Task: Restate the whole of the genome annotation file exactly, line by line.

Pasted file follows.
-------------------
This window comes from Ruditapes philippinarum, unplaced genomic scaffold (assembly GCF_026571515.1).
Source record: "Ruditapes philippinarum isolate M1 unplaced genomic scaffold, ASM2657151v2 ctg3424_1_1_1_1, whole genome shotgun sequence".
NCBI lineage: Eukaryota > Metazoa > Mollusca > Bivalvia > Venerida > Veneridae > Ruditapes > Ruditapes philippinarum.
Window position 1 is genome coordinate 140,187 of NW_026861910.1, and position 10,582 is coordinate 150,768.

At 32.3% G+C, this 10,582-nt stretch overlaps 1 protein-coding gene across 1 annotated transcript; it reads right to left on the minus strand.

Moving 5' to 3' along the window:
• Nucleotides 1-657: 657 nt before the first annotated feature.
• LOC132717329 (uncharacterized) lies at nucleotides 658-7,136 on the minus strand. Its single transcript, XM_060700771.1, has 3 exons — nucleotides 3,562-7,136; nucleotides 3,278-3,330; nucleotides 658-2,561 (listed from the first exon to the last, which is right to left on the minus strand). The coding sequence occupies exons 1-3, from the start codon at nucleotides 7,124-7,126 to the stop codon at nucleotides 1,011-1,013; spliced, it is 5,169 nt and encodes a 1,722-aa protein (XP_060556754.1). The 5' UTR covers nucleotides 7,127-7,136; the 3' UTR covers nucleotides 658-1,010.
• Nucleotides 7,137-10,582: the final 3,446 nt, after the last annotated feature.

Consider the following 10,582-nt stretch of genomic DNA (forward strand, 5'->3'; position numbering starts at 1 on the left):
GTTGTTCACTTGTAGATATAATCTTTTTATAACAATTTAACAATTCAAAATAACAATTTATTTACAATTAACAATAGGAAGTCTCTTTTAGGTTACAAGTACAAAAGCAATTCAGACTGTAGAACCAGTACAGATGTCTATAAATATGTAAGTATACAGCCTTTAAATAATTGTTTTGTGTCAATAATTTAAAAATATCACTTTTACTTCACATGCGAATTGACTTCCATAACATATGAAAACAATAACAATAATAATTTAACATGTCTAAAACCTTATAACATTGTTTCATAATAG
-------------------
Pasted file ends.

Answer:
This window comes from Ruditapes philippinarum, unplaced genomic scaffold (assembly GCF_026571515.1).
Source record: "Ruditapes philippinarum isolate M1 unplaced genomic scaffold, ASM2657151v2 ctg3424_1_1_1_1, whole genome shotgun sequence".
NCBI lineage: Eukaryota > Metazoa > Mollusca > Bivalvia > Venerida > Veneridae > Ruditapes > Ruditapes philippinarum.
Window position 1 is genome coordinate 140,187 of NW_026861910.1, and position 10,582 is coordinate 150,768.

At 32.3% G+C, this 10,582-nt stretch overlaps 1 protein-coding gene across 1 annotated transcript; it reads right to left on the minus strand.

Moving 5' to 3' along the window:
• Nucleotides 1-657: 657 nt before the first annotated feature.
• LOC132717329 (uncharacterized) lies at nucleotides 658-7,136 on the minus strand. Its single transcript, XM_060700771.1, has 3 exons — nucleotides 3,562-7,136; nucleotides 3,278-3,330; nucleotides 658-2,561 (listed from the first exon to the last, which is right to left on the minus strand). The coding sequence occupies exons 1-3, from the start codon at nucleotides 7,124-7,126 to the stop codon at nucleotides 1,011-1,013; spliced, it is 5,169 nt and encodes a 1,722-aa protein (XP_060556754.1). The 5' UTR covers nucleotides 7,127-7,136; the 3' UTR covers nucleotides 658-1,010.
• Nucleotides 7,137-10,582: the final 3,446 nt, after the last annotated feature.

Consider the following 10,582-nt stretch of genomic DNA (forward strand, 5'->3'; position numbering starts at 1 on the left):
GTTGTTCACTTGTAGATATAATCTTTTTATAACAATTTAACAATTCAAAATAACAATTTATTTACAATTAACAATAGGAAGTCTCTTTTAGGTTACAAGTACAAAAGCAATTCAGACTGTAGAACCAGTACAGATGTCTATAAATATGTAAGTATACAGCCTTTAAATAATTGTTTTGTGTCAATAATTTAAAAATATCACTTTTACTTCACATGCGAATTGACTTCCATAACATATGAAAACAATAACAATAATAATTTAACATGTCTAAAACCTTATAACATTGTTTCATAATAG